Publications

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    ABSTRACT: Finding practical ways to robustly estimate abundance or density trends in threatened species is a key facet for effective conservation management. Further identi-fying less expensive monitoring methods that provide adequate data for robust population density estimates can facilitate increased investment into other conservation initiatives needed for species recovery. Here we evaluated and compared inference-and cost-effec-tiveness criteria for three field monitoring-density estimation protocols to improve con-servation activities for the threatened Komodo dragon (Varanus komodoensis). We undertook line-transect counts, cage trapping and camera monitoring surveys for Komodo dragons at 11 sites within protected areas in Eastern Indonesia to collect data to estimate density using distance sampling methods or the Royle–Nichols abundance induced het-erogeneity model. Distance sampling estimates were considered poor due to large confi-dence intervals, a high coefficient of variation and that false absences were obtained in 45 % of sites where other monitoring methods detected lizards present. The Royle–Nichols model using presence/absence data obtained from cage trapping and camera monitoring produced highly correlated density estimates, obtained similar measures of precision and recorded no false absences in data collation. However because costs associated with Communicated by Indraneil Das.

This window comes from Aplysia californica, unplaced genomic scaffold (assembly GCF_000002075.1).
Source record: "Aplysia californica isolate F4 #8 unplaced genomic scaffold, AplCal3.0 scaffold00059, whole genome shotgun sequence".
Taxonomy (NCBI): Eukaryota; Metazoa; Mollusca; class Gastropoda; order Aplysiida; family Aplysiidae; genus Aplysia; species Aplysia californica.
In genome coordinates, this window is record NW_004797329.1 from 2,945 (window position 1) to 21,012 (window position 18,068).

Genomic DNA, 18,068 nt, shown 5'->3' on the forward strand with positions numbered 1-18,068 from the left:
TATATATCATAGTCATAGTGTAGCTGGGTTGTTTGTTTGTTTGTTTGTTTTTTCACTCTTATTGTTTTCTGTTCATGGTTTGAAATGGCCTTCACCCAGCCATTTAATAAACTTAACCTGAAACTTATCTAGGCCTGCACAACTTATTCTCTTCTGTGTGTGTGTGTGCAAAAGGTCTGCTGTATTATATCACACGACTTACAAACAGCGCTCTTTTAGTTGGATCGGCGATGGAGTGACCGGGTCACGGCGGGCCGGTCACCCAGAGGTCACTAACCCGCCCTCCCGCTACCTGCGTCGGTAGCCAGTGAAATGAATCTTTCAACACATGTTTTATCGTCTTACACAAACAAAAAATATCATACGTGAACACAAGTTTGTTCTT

Biodiversity and Conservation 07/2014; 23(10). · 2.26 Impact Factor
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    ABSTRACT: The Komodo dragon (Varanus komodoensis) is the world's largest lizard and endemic to five islands in Eastern Indonesia. The current management of this species is limited by a paucity of demographic infor-mation needed to determine key threats to population persistence. Here we conducted a large scale trap-ping study to estimate demographic parameters including population growth rates, survival and abundance for four Komodo dragon island populations in Komodo National Park. A combined capture mark recapture framework was used to estimate demographic parameters from 925 marked individuals monitored between 2003 and 2012. Island specific estimates of population growth, survival and abun-dance, were estimated using open population capture–recapture analyses. Large island populations are characterised by near or stable population growth (i.e. k $ 1), whilst one small island population (Gili Motang) appeared to be in decline (k = 0.68 ± 0.09). Population differences were evident in apparent sur-vival, with estimates being higher for populations on the two large islands compared to the two small islands. We extrapolated island specific population abundance estimates (considerate of species habitat use) to produce a total population abundance estimate of 2448 (95% CI: 2067–2922) Komodo dragons in Komodo National Park. Our results suggest that park managers must consider island specific population dynamics for managing and recovering current populations. Moreover understanding what demographic, environmental or genetic processes act independently, or in combination, to cause variation in current population dynamics is the next key step necessary to better conserve this iconic species.